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Carolann - Interview 36

Brief Outline: Carolann's daughter, Nita, was diagnosed with Asperger syndrome when she was 14. Nita has written a book about her experiences, had some unsuccessful experiences at university and is currently teaching herself Russian, Japanese, Spanish and Chinese.
Background: Carolann, a teacher, lives with her husband and daughter, Nita, who is 19 years old. Ethnic background/nationality: White British.

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Carolann, a teacher, and her husband, who is in the music business, have one daughter, Nita, aged 23.  Nita was born by emergency caesarean and Carolann thought straight away that something about her daughter was different.  Nita didn’t like to be cuddled or handled and Carolann took her to 23 doctors and health professionals over the years but was told that Nita was a wilful child and not to worry.

As she grew older, Nita did not interact with other children and was rarely asked to children’s parties or to play with other children.  When she went to secondary school, things got worse and Nita was badly bullied. Carolann moved her three times to different schools because of the bullying and Nita became hysterical about having to go into school. Eventually Carolann contacted Young Minds who suggested that Nita might have AS.  Carolann rang the National Autistic Society who gave her the number for a local specialist who assessed Nita;  this assessment enabled Carolann to get her GP to refer Nita for diagnosis when she was 14.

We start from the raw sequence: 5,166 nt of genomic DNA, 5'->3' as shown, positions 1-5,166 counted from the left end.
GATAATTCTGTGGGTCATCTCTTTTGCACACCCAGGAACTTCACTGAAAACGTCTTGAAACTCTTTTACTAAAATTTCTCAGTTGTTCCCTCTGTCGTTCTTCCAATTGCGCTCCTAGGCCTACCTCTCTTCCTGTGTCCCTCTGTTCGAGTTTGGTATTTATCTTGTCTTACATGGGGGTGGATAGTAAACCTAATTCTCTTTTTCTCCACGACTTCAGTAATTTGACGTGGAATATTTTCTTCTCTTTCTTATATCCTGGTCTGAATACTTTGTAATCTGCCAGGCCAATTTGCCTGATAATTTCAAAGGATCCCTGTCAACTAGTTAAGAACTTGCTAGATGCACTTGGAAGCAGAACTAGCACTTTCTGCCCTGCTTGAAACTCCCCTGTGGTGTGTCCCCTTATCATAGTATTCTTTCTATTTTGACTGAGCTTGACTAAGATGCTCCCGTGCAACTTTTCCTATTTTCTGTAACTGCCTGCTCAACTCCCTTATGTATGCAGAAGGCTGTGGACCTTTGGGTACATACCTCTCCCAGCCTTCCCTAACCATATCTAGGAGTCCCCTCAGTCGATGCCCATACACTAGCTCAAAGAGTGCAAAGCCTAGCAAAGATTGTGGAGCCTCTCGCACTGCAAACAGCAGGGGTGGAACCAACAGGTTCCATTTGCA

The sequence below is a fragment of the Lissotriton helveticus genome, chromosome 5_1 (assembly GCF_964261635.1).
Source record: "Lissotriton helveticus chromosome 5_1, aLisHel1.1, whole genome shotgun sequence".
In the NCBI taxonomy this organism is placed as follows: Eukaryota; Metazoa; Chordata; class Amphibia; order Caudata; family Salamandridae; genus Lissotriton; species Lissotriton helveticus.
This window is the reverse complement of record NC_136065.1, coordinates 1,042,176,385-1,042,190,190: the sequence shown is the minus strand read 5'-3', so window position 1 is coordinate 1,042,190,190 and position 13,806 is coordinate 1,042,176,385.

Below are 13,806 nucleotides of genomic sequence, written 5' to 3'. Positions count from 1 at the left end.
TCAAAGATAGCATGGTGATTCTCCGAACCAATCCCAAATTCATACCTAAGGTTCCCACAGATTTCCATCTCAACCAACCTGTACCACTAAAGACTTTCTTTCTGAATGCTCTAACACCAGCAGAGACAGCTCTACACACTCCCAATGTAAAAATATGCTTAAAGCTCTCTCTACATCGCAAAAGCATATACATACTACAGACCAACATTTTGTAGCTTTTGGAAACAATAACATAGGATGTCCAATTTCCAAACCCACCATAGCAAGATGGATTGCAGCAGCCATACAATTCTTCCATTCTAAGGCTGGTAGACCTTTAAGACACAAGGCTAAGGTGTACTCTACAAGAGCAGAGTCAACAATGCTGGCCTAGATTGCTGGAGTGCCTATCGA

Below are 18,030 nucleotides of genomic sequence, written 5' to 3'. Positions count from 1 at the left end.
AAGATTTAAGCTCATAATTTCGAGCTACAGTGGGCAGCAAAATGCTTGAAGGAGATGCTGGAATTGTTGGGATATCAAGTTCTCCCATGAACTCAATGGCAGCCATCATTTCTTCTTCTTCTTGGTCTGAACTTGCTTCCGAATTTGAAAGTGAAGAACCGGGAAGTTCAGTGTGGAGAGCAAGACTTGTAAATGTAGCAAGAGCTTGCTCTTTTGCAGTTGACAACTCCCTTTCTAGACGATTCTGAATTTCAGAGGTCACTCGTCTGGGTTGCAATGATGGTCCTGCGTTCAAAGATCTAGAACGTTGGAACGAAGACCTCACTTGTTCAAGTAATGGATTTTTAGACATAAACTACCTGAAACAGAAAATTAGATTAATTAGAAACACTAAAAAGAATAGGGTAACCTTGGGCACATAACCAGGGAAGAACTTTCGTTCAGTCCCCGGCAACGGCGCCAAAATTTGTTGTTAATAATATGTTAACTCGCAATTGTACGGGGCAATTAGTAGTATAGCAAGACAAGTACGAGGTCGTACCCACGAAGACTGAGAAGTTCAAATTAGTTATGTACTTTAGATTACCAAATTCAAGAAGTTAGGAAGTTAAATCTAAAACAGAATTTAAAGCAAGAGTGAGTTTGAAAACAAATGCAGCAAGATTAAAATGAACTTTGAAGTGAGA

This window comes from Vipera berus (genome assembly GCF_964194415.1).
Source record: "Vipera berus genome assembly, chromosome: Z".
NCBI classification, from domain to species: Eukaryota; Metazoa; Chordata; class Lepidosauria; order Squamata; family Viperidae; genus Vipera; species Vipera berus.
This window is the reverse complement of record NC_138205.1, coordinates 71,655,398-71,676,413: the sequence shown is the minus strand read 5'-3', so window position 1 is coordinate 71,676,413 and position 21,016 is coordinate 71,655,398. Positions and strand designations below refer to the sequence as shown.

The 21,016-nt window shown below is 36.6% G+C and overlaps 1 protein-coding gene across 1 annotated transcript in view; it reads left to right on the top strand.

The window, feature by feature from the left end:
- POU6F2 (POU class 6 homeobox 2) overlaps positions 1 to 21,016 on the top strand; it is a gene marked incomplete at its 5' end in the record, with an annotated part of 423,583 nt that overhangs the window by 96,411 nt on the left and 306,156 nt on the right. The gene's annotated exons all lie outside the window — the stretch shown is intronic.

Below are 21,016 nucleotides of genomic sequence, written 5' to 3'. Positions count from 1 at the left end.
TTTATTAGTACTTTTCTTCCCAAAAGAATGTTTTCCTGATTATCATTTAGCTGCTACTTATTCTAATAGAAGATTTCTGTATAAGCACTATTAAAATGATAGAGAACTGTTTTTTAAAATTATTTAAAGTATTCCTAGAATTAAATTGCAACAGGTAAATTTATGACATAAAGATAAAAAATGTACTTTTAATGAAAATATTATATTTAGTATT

Carolann felt relief on getting the diagnosis, but school continued to be difficult because Nita did not get appropriate support.  She went to university but only briefly because she was bullied and, again, lacked appropriate support.  When she was 19, Nita discovered that she had a flair for languages and went to another university to learn Czech and Russian.  Again she got no appropriate support; she became very depressed and left after two months. 

Since leaving university, Nita has continued to learn Russian, Japanese, Spanish and Chinese, written a book called “Standing Down, Falling Up” (Lucky Duck Publishers, ISBN 1-873-94298-2) and given talks at conferences.  She writes music and enjoys watching alternative films. Carolann describes how Nita has learned some social rules and so can socialise with other people effectively, but this takes a lot of effort and exhausts Nita. She describes her daughter as intelligent, beautiful, articulate and funny, but "autism almost invalidates everything about her" as far as the outside world is concerned. 

Carolann has set up a support group called SAFE (Supporting Asperger Families in Essex) and does a lot of advocacy work.  She feels that the direction her life has taken has given her purpose and meaning.  She is optimistic that eventually people will recognise the valuable contribution people with AS can make to society.

 

Nita